The Hippodrome originally opened as the Grand Theatre in the 1890s outraging a local temperance group who believed that theatricals encouraged loose-living and hard-drinking. Such was their opposition that they sited a Devil gargoyle on the building opposite to stare down at the louche theatre goers below. The horned devil remains there to this day.
Undeterred, the Hippodrome became a popular venue for music hall and circus acts. By the time FJ Butterworth arrived on the scene it was ready to take advantage of the hey-day of variety. During the immediate post war years FJB staged some of the biggest variety acts of the era including risqué stripper Phyllis Dixey.
“It was incredibly tame stuff really,” John Butterworth chuckles. “There wasn’t actually any nudity at all. But in those days it was considered quite racy.”
Such prurience did FJB a big favour, particularly when the Lord Chancellor censored Miss Dixey’s act but then changed his mind on discovering that nothing about it could possibly outrage public decency. Signs went up promising: ‘The Act Banned by the Lord Chancellor’. The queues were round the block.
By the late 1950s the rise of television was threatening the world that FJB knew and understood so well. “Everyone wanted to be on television and as a result provincial theatre started running out of steam,” says John. “My dad was very fortunate because when the theatres started folding he simply moved into the hotel business.”
Frederick Butterworth died in 1984 and John took over as boss of the company. Today FJB Hotels own not only The Chine but Harbour Heights, Sandbanks and Haven Hotels in nearby Poole. There used to be many more.
John’s interest in the entertainment business continues but in a very much less hands-on manner. The Boscombe Hippodrome has enjoyed a chequered life as a club and performance venue. Local people will have known it as Tiffany’s, The Academy, the Opera House and now the O2 Academy.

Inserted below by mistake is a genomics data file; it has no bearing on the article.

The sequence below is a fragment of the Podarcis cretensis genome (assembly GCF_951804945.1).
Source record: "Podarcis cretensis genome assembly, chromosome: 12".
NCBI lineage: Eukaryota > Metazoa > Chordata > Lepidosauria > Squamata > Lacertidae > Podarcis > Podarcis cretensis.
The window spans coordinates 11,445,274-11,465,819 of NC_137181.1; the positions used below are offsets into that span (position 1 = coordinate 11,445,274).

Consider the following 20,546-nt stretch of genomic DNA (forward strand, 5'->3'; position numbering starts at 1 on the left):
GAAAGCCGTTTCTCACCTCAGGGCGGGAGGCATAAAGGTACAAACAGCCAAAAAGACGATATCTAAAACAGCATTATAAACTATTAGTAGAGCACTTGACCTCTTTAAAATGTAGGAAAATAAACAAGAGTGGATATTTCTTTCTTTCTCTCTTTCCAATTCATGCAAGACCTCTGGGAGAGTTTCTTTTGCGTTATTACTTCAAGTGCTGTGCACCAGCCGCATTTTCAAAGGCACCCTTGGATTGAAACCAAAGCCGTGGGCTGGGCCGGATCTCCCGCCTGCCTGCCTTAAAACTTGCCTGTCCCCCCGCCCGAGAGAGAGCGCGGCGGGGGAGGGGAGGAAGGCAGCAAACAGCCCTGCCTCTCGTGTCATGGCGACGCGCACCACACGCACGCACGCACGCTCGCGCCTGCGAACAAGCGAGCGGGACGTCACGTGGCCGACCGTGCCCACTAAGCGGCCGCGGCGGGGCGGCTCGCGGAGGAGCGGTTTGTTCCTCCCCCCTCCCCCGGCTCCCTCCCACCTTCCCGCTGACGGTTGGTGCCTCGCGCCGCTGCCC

In its time it has seen shows by everyone from Sarah Bernhardt and Ellen Terry to David Bowie and Led Zeppelin. In recent years Brian Wilson and Ziggy Marley have played there. For a while John Butterworth tried running the venue himself but says he’s far more comfortable with the current arrangement leasing it to Live Nation.
“I loved it but my accountant wasn’t so keen. I was losing a fortune.” He mentions one disastrous concert by an American rock star making a comeback. “He turned up an hour and half late and played for five minutes before stumbling off stage. All hell broke loose and everyone wanted their money back. I’d paid £25,000 for that act. No one thought to tell me he’d spent the past four years in rehab!”
At the age of 70 John says it’ll soon be time to decide what to do next. “The Chine is the last major hotel left in Boscombe. It doesn’t make money, it just about breaks even but we can support it with the other successful businesses,” For the time being John offsets the drain on his coffers by closing the Chine during the winter. “It’s simple economics,” he explains. “I’ve known The Chine all my life. I cannot imagine it being pulled down and replaced with a block of flats. It would break my heart.”
John, who had hoped to become a marine biologist, admits that hospitality was the last thing he wanted to do. But looking back, he has few regrets. “The business has given me a great deal, a very good lifestyle and an interesting life,” he tells me. “As my dad used to say: ‘As long as your successes outweigh your mistakes you’re doing all right.’ I don’t think I’ve made too much of a mess of things.”
Find out more at fjbhotels.co.uk/chine-hotel